So a sports blogger and ESPN The Magazine, in separate reports, have accused Auburn of corruption in the football program under the head coach who is no longer employed. Grade fixing. Paying players. Drug use.
All bad things. So I'm supposed to feel
Shocked? Not any more.
Outraged? I'd have to be surprised to be outraged.
Disillusioned? I'd have to be surprised and outraged to be disillusioned.
Worried for Auburn? Not really.
Let me know when the NCAA opens an official investigation. Even then, let the whole investigation play out before I attach any significance some salacious accusations made on a blog that I've never heard of. The fact that the writer, Selena Roberts, "broke" the story of Alex Rodriguez's steroid use is of little relevance. It was well-reported, but it wasn't exactly Woodward and Bernstein Watergate stuff.
On the flip side, her story on Duke lacrosse players accused of rape was exposed to be full of holes.
The fact that Roberts is an Auburn grad is equally irrelevant. Just because she went to school there doesn't make her a fan, past or present, or give her any more insight.
Meanwhile, the ESPN story focused on what it described as a culture of drug use.
If it's all true, would it be disturbing? Sure. It's also disturbing to know that marijuana use is rampant among high school students. To think Auburn would be immune to this epidemic would be delusional. But to think Auburn has a worse problem
with this than any other school is equally delusional.
Not trying to attack the messengers here. I've been there. Years ago, I reported that a few schools, including Auburn, alleged that someone took the ACT for Alabama's David Palmer, and that the Southeastern Conference was investigating it. My sources were highly placed, including one within the SEC office. But when it went public, they all denied it. One even looked me in the eye and said, "Hell, I had to lie."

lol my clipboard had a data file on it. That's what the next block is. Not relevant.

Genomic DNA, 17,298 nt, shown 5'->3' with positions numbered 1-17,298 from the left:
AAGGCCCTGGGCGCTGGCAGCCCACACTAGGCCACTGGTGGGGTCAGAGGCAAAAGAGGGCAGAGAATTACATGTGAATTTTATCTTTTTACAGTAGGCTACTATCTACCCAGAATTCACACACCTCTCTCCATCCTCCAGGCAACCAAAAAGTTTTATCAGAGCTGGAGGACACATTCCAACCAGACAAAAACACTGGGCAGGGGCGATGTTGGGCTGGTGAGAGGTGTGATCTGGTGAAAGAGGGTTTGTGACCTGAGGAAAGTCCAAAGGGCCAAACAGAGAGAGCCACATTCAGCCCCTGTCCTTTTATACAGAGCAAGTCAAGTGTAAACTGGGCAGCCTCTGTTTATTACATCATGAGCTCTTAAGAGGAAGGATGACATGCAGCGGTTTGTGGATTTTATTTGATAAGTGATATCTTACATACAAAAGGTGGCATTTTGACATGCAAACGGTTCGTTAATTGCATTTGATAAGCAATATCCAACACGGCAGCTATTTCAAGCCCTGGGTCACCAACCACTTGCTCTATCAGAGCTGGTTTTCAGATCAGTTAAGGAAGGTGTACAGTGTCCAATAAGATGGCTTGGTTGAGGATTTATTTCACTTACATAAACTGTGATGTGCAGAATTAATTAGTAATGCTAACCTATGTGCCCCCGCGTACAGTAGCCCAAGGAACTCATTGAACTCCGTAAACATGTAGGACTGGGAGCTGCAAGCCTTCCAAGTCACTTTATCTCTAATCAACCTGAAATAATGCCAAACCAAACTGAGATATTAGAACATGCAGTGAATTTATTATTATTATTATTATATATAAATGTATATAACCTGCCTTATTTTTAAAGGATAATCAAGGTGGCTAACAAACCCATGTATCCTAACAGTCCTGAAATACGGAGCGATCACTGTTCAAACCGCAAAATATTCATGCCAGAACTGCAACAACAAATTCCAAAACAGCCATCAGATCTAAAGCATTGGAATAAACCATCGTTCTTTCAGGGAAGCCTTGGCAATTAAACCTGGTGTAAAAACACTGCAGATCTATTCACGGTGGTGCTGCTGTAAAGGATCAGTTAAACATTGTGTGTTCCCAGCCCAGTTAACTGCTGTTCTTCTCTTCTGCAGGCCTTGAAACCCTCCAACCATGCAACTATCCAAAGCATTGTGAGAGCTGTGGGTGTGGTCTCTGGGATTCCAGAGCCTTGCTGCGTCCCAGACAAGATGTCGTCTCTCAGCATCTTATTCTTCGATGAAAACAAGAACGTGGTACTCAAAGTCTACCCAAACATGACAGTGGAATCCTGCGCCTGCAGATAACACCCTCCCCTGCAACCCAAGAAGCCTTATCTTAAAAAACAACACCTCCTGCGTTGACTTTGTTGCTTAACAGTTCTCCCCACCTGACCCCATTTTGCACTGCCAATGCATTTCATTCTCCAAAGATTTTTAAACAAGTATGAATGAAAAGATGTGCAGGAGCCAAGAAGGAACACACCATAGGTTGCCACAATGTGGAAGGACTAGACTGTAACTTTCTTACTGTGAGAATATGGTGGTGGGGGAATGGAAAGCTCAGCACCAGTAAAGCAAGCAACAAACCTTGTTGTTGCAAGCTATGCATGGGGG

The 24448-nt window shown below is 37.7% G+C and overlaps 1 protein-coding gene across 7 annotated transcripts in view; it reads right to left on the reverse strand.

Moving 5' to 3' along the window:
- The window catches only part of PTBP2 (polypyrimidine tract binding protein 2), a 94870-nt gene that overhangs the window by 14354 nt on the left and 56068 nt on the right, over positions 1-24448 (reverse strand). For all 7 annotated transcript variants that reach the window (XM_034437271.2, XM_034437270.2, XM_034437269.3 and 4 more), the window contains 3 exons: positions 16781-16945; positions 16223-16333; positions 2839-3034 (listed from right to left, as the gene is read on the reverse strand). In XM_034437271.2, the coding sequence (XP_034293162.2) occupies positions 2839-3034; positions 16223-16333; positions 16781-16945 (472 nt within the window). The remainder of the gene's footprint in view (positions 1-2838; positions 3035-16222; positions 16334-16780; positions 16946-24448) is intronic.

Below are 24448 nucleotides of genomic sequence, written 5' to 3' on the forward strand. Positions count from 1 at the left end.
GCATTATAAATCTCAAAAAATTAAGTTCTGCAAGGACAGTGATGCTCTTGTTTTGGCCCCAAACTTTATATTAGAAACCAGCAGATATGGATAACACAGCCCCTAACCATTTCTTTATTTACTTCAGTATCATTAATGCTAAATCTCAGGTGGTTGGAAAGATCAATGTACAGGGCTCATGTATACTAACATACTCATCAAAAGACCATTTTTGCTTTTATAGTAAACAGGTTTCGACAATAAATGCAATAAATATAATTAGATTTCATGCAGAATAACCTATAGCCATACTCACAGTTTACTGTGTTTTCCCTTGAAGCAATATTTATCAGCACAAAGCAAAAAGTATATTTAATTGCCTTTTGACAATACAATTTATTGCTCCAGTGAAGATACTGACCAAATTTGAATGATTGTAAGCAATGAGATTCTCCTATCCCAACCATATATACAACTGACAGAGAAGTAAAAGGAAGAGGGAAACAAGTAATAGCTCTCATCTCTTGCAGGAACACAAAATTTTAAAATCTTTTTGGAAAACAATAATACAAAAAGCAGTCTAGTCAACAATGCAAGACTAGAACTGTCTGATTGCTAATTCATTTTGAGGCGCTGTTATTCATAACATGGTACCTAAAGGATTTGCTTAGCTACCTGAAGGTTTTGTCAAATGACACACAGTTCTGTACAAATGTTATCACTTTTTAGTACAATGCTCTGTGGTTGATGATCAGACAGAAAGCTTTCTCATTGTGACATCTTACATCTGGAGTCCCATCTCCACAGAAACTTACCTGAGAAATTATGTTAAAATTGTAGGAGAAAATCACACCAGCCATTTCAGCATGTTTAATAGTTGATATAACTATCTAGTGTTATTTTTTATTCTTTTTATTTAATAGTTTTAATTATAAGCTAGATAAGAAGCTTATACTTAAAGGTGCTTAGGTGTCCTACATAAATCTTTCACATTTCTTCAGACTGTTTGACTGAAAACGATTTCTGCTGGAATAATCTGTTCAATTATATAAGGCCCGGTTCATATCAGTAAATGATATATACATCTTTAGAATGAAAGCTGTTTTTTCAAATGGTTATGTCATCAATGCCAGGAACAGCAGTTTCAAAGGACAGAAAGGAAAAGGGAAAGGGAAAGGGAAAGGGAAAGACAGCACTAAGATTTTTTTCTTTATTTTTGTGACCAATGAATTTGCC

"Just tell me," I said, "is it true?"
"Yeah, it's true," he said. "But the SEC ain't ever going to do anything about it."
Turns out he was right. It just sort of went away.
Maybe I've become too cynical regarding college sports. But with the enormous sums of money exchanging hands in college sports, there are no pure big-time programs, if by "program" we're including boosters and such, which the NCAA does.
Now, after the NCAA butchered the Miami investigation, we can't even trust the NCAA to be truthful and competent.
Even as Auburn was charging toward the 2010 national championship, the NCAA was searching closets for skeletons. This was prompted by accusations that Cam Newton's father, Cecil, was shopping his son to Auburn for $180,000. Not only did they not find any skeletons in Auburn's closet, they didn't even find any suspicious evidence.
There have been rumblings ever since that the NCAA was snooping around Auburn looking to nail the Tigers. Some Alabama fans gleefully chatted that Auburn was about to get hammered. First of all, there should be no joy in seeing another program go down, rivalry or not. Secondly, if the NCAA couldn't find anything with Newton, why should we think they would turn right around and open a new investigation?
This is not the Eric Ramsey case reenacted. There are no tapes (or digital recordings, as it would be now) or coaches telling a player, "Just keep this down home, Cuz." Several of the players Roberts quoted have now backtracked on their statements.
College athletics are corrupt all the way up to the highest levels, from coast to coast. And they will remain that way as long as universities stand to make millions upon million of dollars in television revenue, bowl and tournament revenue, booster donations, luxury suite rentals and pricey ticket sales.
Anyone who thinks this is just about Auburn might be inhaling second-hand smoke.
-- Guerry Clegg is an independent correspondent. You can write to him at firstname.lastname@example.org